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Why I’m More Optimistic than Ever about Biodiversity Conservation

Valerie Hickey's picture
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Conservation biology was baptized as an interdisciplinary problem science in 1978 at a University of California San Diego conference. But the conservation movement precedes this conference by at least a century, when the first national park was established in Yellowstone in 1872 and signed into law by U.S. President Ulysses S. Grant. Both the academic discipline and the practice of conservation have had two things in common for a long time: they remained steadfast to their original mission to protect nature and their proponents were largely American and European and mostly middle class. 
 
But nothing stays the same forever.
 
At a recent high-level panel on biodiversity and the sustainable development goals hosted by the Prime Minster of Malaysia, I remarked upon a watershed moment that has arrived to signal a change in biodiversity conservation. In fact, it’s more like three moments that together signal new maturity in a field that for too long has been dismissed as a luxury pursuit unrelated to economic growth or poverty alleviation.
 
Firstly, the science and practice of the conservation and sustainable use of biodiversity is no longer fixated on the impact other sectors have on biodiversity. Rather, as a discipline, we are experiencing a shift towards a discussion of what biodiversity can do for other sectors – how the goods and services that biodiversity provides underpin agricultural yield, make wild protein available for communities and families who need it, prolong the life of infrastructure investments, and act as vehicles to attract public and private investment at the rural frontier. That’s not to say that impact isn’t still important. Growing strong economies means that all forms of capital – economic, financial, social and natural – are carefully stewarded and investments in one do not undermine the sustainability and growth of another. But through vehicles such as the WAVES partnership (Wealth Accounting and Valuation of Ecosystem Services), the biodiversity community has found a language in which to discuss how nature, natural capacity and biodiversity can drive strong economies and underpin healthy communities. 
 
WAVES is a global partnership that promotes sustainable development by ensuring that natural resources are mainstreamed in development planning and national economic accounts. It is the culmination of a shift in environmental thinking, which has moved from impact to dependencies. It is also the vehicle by which the biodiversity community has been able to achieve a second moment of import: changing its audience from the choir to the unconverted.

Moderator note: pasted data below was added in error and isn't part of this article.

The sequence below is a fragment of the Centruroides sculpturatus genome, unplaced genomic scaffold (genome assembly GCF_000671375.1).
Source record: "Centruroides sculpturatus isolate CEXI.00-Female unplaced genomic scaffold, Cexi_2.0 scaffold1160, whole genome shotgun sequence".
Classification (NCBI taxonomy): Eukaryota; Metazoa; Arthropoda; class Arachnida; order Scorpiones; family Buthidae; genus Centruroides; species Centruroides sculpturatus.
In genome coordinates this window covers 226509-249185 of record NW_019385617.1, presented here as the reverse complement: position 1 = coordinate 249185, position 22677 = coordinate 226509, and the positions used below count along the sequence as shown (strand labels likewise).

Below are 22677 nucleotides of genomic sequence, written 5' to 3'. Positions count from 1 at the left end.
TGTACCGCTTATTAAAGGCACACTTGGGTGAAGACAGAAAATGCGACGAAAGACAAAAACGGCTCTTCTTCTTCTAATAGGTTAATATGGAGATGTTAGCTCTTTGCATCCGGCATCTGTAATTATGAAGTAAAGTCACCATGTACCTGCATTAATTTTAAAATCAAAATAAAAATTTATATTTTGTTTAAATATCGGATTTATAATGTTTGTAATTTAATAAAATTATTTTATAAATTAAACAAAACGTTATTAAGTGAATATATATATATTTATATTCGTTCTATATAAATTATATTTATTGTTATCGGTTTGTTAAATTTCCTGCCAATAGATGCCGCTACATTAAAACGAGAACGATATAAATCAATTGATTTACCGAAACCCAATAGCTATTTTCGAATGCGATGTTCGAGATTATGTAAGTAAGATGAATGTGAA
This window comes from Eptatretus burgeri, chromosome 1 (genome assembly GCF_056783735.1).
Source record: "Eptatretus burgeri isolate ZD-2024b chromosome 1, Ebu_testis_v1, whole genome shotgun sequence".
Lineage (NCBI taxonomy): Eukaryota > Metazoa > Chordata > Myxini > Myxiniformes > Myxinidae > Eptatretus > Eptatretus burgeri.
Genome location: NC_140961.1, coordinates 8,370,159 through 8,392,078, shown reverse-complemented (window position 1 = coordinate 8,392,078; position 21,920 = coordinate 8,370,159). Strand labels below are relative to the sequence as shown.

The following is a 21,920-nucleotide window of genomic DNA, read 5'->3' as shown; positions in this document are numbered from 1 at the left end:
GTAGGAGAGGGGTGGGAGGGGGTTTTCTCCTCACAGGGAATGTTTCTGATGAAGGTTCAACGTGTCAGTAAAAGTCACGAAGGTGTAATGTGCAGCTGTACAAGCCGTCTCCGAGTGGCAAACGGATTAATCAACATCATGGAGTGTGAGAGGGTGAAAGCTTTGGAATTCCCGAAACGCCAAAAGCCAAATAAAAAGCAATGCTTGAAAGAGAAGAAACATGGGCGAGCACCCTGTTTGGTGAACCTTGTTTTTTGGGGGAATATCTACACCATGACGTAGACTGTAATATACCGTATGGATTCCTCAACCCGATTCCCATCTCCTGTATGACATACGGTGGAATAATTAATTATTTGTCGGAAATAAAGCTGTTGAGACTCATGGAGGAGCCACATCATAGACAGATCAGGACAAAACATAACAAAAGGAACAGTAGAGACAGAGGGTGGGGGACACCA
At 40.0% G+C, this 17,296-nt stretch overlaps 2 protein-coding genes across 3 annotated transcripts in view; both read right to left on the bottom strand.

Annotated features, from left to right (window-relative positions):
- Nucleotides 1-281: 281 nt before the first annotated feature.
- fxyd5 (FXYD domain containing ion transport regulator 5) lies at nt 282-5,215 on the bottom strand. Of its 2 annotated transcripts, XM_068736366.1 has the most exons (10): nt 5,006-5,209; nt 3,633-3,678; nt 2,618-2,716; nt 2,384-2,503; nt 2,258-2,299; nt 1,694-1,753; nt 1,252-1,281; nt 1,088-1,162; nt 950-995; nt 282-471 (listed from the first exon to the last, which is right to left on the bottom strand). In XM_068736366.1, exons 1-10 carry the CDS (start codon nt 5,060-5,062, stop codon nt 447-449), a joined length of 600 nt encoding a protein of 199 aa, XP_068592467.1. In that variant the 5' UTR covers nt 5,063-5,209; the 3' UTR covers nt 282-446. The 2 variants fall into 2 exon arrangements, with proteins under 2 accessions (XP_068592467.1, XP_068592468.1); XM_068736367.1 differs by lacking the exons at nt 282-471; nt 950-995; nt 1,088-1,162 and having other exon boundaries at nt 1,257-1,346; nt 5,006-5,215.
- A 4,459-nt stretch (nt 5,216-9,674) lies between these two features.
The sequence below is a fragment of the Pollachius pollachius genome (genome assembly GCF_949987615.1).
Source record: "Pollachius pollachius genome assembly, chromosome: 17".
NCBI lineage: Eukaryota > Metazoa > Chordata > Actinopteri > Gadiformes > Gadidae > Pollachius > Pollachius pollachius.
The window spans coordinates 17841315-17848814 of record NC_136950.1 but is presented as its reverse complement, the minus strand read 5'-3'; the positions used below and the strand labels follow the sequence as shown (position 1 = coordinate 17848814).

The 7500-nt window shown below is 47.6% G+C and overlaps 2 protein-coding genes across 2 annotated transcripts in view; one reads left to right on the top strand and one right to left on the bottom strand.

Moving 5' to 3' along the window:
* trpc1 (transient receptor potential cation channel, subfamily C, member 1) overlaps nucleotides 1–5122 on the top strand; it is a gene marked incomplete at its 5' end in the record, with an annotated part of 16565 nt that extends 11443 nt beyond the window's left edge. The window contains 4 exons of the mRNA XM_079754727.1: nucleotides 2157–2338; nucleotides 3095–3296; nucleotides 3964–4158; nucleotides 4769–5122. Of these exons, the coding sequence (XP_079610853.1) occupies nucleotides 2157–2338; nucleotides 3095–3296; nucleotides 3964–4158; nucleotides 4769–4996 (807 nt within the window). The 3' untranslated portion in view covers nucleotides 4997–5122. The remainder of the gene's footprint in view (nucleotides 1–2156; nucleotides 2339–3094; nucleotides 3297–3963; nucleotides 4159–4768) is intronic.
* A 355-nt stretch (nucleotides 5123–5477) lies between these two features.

Secondly, the biodiversity community has focused its energies on building the capacity of environment ministries worldwide and developing for them a strong civil society counterpart.  This has been, and will remain, critical. But now the community also recognizes the importance of helping those self-same environment ministries to dialogue with ministries of finance, economy and planning. Tools such as those developed by WAVES under the UN System of Environmental Economic Accounts, or the use of adjusted net savings measures (ANS) as a sustainability indicator building on the concepts of green national accounts, have translated information on biodiversity and ecosystem services into a language that resonates with decision-makers more broadly across economies. While the community has always spoken to these ministries, they have never done so in a language that is immediately understandable as an input to decision-making. Never before have we been able to show conclusively that conservation and sustainable use drives economic growth and poverty alleviation now and into the future, or talk convincingly about the reality of trade-offs across landscapes. Already, the idea that conservation and sustainable growth are linked is gaining traction, and countries like BotswanaColombiaIndonesiathe PhilippinesRwanda, and others have begun working with WAVES to include natural resources in their development planning.